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Brian France.
Brian France.

CEO Brian France on technology, the Confederate flag and why it dumped Trump

Tell us about your communications model.
Given how heavily our sport relies on earned media, I saw the need a few years back for a major shift in our comms model. We were previously built to help service media covering our sport, and we did that well, but we needed a more strategic approach.

We now have comms leaders embedded in all of our key departments who not only counsel our executives, but also help drive the business. We collaborate with teams, tracks and driver representatives on storytelling, building driver brands through traditional and social media, and increasing the consumption of our sport. This was a huge change for our industry, and it continues to pay dividends and help position us for the future.

How are you promoting the upcoming Chase for the Sprint Cup?
In 2014, we set out to introduce a new playoff format predicated on winning, and in just the second year of this new format, the Chase for the NASCAR Sprint Cup has become the focal point of our sport.

Our team is planning arguably the biggest media blitz in sports history by sending out our top 16 NASCAR challengers on a chase across North America media tour, touching every Chase market.

We’re also rallying the industry and fans to participate in a highly interactive social media campaign; an all-things-Chase digital platform; and the fan favorite, a Battle of the Nations, with our online Chase Grid Games.

How do you use technology to engage fans?
We work hard to enhance the fan experience in everything we do — whether that’s through interactive apps such as RaceBuddy that feature live in-car audio or the Digital Dash display that transmits real-time data to and from the race car. The capability to communicate live race data to the teams, broadcast partners, media, and fans is another touch point that differentiates the NASCAR fan experience from that of other sports.

No sport can bring fans closer to the athletes than we can thanks to our game-changing technology, which puts fans in the cockpit alongside their favorite drivers.

You reported a 7% year-over-year increase in Fortune 500 companies investing in NASCAR. What do you attribute this to?
Simply put, NASCAR is a key part of the marketing mix for so many of these brands because they get such strong return here. For instance, Mars said it receives a 4-to-1 ROI in NASCAR, and we gave Great Clips a 3-to-1 return in media value over dollars invested.

Also, many of these companies see our sport as a place to validate their technologies. Big brands such as Comcast and Microsoft have joined us to do just that. We’ve seen a massive influx of Fortune 500 technology companies entering our sport – increasing more than 66% in the last two years. Tech brands that have hooked up with us include HP, Microsoft, and Arris.

We weren’t always as open to innovation as we should have been because we didn’t see the opportunities [it could bring]. Now we are using it to make our racing better, for example, with track-drying systems. We have also taken a holistic approach to protect the environment, for instance with a Green Clean Air and a biofuels program in partnership with Sunoco and American Ethanol. So we have some natural platforms where our sport is relevant and comfortable to tech, biotech, and clean energy companies.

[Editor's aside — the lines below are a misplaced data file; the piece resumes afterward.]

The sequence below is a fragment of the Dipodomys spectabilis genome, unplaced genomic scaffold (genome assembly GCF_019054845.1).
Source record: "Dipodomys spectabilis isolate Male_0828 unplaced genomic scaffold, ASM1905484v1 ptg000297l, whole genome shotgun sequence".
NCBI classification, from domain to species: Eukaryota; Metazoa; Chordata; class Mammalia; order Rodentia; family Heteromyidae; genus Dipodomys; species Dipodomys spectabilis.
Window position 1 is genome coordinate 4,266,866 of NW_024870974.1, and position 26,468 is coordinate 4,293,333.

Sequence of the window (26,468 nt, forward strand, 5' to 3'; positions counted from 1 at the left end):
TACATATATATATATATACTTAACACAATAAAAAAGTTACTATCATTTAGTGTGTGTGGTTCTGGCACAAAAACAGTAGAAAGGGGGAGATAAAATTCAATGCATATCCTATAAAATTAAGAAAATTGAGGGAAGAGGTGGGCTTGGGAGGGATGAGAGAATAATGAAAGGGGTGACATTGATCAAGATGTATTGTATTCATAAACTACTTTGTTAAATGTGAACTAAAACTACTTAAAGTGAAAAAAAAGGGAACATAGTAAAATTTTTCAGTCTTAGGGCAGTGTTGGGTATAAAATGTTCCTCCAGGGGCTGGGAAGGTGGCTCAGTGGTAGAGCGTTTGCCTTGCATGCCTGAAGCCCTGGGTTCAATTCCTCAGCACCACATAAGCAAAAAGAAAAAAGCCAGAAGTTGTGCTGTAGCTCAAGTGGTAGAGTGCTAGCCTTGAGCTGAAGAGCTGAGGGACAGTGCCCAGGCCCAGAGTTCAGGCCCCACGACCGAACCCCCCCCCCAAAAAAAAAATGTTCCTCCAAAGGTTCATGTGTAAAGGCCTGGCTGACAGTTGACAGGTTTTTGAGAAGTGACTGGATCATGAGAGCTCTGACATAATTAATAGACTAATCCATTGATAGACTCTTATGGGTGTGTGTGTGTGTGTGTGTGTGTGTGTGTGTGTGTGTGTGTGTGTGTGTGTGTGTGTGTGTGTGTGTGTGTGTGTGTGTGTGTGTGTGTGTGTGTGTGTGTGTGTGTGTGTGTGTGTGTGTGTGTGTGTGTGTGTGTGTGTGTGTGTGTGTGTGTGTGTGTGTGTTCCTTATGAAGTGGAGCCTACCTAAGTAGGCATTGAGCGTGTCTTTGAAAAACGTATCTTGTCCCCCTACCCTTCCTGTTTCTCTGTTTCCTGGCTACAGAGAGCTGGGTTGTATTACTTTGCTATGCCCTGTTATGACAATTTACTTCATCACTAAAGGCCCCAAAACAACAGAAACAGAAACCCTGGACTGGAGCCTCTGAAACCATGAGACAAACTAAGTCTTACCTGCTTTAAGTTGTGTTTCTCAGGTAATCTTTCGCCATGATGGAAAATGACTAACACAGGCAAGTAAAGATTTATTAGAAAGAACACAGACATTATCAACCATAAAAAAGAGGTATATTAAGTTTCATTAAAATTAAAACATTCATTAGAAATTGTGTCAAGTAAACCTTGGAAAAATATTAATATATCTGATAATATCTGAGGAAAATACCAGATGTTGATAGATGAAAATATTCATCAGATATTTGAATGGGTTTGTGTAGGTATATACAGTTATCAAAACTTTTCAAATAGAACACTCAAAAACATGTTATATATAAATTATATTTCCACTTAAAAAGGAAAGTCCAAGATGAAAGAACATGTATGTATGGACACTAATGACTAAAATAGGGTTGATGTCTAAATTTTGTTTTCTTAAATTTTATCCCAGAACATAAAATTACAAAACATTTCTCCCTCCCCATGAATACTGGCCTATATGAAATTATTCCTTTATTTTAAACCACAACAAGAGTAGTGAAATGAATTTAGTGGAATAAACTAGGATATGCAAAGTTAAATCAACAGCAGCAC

NASCAR is distancing itself from the Confederate flag, but some fans still bring it to events. What is your stance on this?
People are on different sides of that. My position is that symbols that are offensive to a population of people cannot be helpful and should not be part of our events. They aren’t welcoming. Because of this, we felt it was better for NASCAR to have a program that eliminates the Confederate flag, and we are on our way to doing that.

NASCAR was supposed to hold its season-ending awards ceremony at the Trump National Doral Miami. However, your organization cut ties with Donald Trump in early July after he called Mexican immigrants "rapists." Was this a tough decision?
We had a very small relationship with Trump. It was an awards ceremony we had not even finalized, so it was an easy decision for us to go elsewhere. We are not a political body, so we don’t want to get in the middle of those kinds of political exchanges.

NASCAR was featured in "Sharknado 3." How did you take advantage of the opportunity?
It’s just one of many dynamic projects to place NASCAR and our drivers in relevant entertainment opportunities, especially those that put us in front of new audiences. The placement of drivers Brad Keselowski and Joey Logano and Daytona International Speedway was a great opportunity to showcase our sport and a few personalities.

We generated even more buzz, producing a spoof digital video about Keselowski’s role. We released this on our website and social media channels, and it has generated more than 2 million social impressions.

 This article first appeared on prweek.com.


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